The International Monetary Fund has warned that unless the federal government puts in place appropriate measures to improve income in this generation, its entire earnings may be spent servicing debt by 2026.
The Fund disclosed that based on a macro-fiscal stress test that is conducted on Nigeria, interest payments on debts may wipe up the country’s entire earnings in the next four years.
Mr. Ari Aisen the IMF’s Resident Representative for Nigeria, said these while presenting the latest Sub-Saharan Africa Regional Economic Outlook, in Abuja.
According to the reports, the Federal Government is to spend N3.61trn servicing Nigeria’s debt burden in the 2022 fiscal period.
The N3.61trn is to be used to service the nation’s debt and represents about 34 percent of the 2022 projected income of the Federal Government.
Nigeria is experiencing a worsening debt level as the country’s indebtedness is likely to reach N45tn following plans by the Debt Management Office plans to borrow an additional N6.39tn to finance the 2022 budget deficit.
The administration of President Muhammadu Buhari has been under a series of attacks on the country’s rising debt levels.
But despite the fact that Nigeria’s debt to GDP ratio is one of the highest in Sub-Saharan Africa, senior government officials still maintained that the country’s debt profile is still within sustainable limit.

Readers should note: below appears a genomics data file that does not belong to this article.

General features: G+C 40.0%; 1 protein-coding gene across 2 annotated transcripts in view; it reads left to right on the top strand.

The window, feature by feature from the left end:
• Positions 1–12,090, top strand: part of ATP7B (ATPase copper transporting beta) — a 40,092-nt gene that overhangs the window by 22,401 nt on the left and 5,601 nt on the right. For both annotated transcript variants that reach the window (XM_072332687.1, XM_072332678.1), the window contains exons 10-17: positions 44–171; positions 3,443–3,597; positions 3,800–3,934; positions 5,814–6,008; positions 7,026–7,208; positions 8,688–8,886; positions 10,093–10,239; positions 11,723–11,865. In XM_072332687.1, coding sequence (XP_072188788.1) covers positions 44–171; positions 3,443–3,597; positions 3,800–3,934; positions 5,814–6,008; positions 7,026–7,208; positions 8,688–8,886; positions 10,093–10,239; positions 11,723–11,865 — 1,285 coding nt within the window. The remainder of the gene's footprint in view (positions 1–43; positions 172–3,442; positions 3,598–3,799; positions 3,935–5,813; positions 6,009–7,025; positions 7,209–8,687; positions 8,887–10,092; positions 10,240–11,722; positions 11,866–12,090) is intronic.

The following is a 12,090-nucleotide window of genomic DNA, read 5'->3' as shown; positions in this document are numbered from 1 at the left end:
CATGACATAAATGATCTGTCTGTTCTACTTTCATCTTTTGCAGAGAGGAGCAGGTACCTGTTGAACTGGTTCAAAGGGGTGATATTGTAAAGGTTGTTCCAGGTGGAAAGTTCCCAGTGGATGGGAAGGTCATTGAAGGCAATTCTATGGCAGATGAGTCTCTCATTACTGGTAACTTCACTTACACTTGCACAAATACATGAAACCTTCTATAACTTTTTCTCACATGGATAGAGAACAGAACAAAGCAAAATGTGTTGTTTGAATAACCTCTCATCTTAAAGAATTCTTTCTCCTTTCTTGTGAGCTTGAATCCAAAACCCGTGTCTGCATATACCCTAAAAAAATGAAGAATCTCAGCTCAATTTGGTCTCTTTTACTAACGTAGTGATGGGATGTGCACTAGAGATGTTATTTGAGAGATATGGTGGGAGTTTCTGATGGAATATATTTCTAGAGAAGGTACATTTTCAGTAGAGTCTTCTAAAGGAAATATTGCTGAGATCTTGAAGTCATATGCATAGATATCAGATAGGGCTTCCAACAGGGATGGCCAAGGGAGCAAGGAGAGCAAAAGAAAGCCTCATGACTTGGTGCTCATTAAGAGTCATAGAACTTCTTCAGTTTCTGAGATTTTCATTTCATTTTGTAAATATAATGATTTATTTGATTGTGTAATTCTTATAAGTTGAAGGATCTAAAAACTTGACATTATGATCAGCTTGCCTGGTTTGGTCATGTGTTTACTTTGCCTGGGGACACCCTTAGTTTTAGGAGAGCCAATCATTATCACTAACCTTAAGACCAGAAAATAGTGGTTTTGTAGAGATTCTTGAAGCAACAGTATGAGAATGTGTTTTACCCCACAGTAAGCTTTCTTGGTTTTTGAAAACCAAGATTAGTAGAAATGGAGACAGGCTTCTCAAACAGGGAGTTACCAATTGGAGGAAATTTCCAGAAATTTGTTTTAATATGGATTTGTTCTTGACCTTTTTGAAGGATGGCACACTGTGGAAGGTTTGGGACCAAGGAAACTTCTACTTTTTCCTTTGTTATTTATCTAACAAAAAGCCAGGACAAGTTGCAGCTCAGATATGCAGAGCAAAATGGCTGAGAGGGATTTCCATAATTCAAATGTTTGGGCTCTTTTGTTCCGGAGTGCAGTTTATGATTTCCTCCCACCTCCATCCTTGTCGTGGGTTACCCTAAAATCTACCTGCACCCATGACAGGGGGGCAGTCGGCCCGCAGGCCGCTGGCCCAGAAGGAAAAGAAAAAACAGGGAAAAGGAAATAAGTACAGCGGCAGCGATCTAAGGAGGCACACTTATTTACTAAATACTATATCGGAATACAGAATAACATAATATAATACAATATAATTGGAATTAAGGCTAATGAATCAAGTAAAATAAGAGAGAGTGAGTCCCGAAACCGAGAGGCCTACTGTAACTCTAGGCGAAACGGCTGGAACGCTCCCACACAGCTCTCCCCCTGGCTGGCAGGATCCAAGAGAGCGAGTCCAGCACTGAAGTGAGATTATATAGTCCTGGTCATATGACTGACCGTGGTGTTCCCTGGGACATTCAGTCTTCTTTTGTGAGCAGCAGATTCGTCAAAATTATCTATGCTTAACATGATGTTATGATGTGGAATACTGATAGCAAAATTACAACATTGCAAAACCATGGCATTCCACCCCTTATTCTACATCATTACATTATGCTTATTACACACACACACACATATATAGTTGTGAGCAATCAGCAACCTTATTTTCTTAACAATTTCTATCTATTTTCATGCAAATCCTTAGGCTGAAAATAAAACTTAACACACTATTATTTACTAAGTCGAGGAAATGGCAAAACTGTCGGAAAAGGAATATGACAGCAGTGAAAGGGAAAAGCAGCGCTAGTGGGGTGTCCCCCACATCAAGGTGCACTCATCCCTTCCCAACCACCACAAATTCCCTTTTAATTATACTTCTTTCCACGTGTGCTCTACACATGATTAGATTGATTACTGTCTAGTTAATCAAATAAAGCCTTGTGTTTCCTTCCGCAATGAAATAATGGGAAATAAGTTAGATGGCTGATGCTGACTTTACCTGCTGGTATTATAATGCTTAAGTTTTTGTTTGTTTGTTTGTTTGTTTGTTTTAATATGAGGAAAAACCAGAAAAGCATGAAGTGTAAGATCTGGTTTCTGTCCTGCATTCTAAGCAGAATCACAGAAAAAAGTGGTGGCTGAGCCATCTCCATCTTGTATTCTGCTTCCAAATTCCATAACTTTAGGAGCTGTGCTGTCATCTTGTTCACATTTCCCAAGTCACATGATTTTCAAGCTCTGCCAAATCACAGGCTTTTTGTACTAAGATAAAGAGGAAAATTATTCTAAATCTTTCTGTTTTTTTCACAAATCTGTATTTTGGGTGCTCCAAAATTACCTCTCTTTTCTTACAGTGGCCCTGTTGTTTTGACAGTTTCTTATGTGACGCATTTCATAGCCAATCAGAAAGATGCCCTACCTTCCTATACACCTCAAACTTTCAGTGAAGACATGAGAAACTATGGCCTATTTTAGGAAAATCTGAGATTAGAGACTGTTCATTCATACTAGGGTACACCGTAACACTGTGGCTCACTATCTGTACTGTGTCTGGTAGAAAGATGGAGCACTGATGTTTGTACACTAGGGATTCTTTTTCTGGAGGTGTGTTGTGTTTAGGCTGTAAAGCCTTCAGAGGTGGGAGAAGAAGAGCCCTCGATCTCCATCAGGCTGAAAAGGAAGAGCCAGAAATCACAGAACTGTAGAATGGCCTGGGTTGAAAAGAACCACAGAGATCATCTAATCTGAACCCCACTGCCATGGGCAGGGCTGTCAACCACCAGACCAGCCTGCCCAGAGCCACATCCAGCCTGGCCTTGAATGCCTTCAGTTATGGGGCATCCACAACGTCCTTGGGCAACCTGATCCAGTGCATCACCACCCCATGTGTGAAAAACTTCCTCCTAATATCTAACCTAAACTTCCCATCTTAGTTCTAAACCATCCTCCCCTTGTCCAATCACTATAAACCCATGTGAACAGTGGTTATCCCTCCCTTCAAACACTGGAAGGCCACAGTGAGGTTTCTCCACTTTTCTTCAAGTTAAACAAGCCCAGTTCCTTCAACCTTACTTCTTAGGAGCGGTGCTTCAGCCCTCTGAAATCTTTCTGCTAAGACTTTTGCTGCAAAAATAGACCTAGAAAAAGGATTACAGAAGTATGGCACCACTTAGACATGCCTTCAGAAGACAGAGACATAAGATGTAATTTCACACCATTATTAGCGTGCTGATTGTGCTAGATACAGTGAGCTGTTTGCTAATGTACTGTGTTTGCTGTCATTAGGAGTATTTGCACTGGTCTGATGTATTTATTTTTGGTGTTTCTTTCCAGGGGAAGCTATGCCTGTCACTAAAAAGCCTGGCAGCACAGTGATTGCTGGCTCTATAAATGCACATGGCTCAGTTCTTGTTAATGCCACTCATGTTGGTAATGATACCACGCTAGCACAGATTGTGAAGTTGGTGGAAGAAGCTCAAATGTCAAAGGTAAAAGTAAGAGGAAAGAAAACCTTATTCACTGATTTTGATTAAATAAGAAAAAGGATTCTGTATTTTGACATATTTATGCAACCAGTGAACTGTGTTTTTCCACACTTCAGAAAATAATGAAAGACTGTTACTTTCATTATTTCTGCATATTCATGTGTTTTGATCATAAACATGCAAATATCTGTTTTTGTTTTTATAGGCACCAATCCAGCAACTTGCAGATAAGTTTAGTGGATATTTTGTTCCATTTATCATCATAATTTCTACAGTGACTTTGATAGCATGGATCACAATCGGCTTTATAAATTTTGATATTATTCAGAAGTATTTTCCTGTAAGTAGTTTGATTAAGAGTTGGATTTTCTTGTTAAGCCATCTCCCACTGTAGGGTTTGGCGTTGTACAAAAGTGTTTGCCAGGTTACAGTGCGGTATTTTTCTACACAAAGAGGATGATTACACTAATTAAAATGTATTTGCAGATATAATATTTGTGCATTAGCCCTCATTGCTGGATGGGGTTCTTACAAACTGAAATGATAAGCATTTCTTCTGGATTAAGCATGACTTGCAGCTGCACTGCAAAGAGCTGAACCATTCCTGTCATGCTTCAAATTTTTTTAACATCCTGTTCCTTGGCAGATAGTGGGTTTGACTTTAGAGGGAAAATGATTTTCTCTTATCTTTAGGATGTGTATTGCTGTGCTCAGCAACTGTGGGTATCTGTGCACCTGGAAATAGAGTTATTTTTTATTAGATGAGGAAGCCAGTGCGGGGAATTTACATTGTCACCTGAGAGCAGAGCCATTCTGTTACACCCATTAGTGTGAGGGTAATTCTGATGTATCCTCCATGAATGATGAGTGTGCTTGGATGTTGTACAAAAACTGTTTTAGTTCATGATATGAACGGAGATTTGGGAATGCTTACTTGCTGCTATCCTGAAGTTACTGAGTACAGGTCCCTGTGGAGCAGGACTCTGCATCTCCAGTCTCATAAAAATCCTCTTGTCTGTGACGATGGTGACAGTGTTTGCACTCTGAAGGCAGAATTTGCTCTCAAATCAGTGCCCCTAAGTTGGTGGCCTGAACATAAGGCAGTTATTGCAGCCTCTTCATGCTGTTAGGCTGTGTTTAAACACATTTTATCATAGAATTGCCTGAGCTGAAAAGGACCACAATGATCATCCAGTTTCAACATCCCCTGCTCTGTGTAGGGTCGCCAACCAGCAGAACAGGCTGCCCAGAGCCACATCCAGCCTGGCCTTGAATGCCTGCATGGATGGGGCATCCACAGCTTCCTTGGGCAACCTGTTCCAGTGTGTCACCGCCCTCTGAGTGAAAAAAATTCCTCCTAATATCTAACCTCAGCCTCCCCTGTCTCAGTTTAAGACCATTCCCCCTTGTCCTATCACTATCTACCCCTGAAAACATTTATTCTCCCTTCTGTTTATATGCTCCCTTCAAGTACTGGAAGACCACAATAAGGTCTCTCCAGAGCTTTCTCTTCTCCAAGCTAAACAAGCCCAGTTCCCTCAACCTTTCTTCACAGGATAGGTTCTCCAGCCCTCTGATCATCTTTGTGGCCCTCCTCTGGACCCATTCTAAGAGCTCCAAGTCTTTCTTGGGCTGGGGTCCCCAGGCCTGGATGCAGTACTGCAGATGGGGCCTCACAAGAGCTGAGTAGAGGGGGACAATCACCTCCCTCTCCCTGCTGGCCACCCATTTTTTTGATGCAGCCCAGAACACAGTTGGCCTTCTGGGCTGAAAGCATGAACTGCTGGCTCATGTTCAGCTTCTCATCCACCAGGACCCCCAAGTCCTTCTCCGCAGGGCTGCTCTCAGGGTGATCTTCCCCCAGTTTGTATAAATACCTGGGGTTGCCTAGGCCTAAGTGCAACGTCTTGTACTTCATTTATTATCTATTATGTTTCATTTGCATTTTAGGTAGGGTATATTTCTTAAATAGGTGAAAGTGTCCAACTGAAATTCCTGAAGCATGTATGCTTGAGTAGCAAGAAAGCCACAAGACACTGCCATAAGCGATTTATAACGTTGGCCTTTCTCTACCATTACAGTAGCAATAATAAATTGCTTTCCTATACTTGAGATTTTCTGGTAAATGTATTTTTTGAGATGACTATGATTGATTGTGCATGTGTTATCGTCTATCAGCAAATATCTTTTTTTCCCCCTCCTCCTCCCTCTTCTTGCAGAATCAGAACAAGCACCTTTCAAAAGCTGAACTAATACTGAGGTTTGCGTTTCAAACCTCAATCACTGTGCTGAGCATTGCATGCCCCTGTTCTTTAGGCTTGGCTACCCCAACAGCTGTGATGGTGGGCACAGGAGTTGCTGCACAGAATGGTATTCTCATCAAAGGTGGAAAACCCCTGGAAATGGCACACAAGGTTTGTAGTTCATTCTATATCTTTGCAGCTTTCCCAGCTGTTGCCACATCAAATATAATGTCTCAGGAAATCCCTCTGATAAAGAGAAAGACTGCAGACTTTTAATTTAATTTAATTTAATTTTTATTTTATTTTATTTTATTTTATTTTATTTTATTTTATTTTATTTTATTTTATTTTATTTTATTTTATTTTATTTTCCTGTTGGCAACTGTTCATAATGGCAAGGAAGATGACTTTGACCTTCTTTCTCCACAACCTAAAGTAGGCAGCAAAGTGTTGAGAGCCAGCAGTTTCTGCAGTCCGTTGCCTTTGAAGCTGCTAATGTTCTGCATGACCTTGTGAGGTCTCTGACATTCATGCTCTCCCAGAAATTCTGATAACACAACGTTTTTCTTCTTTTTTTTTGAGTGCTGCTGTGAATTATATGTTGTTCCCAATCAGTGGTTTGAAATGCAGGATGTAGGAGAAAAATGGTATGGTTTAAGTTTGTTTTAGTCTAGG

Mrs. Zainab Ahmed, the minister of finance stated that government borrowings are done for capital project performance and that the government has the ability to meet its obligations to creditors.
But speaking in Abuja, Aisien expressed worry that many African countries, including Nigeria risk sliding into critical debt servicing problems unless urgent actions were explored to significantly raise revenue.
“The biggest critical aspect for Nigeria is that we have done a macro-fiscal stress test, and what you observe is the interest payments as a share of revenue and as you see us in terms of the baseline from the federal government of Nigeria, the revenue almost 100 percent is projected by 2026 to be taken by debt service.
“So, the fiscal space or the amount of revenues that will be needed, and this without considering any shock is that most of the revenues of the federal government are now in fact 89 percent and it will continue if nothing is done to be taken by debt service.
“It is a reflection of the low revenue of the country. The country needs to mobilize more revenue to be able to have macroeconomic stability. It has become an existential issue for Nigeria.
“The war in Europe is hunger in Sub-Saharan Africa and Africa. So, I think we should pay very close attention to this issue”, Aisien.
He lamented that being an oil exporter, Nigeria was not only unable to take advantage of the current global high oil prices to build reserves, but was also confronted by low earnings due to the subsidy on petroleum products.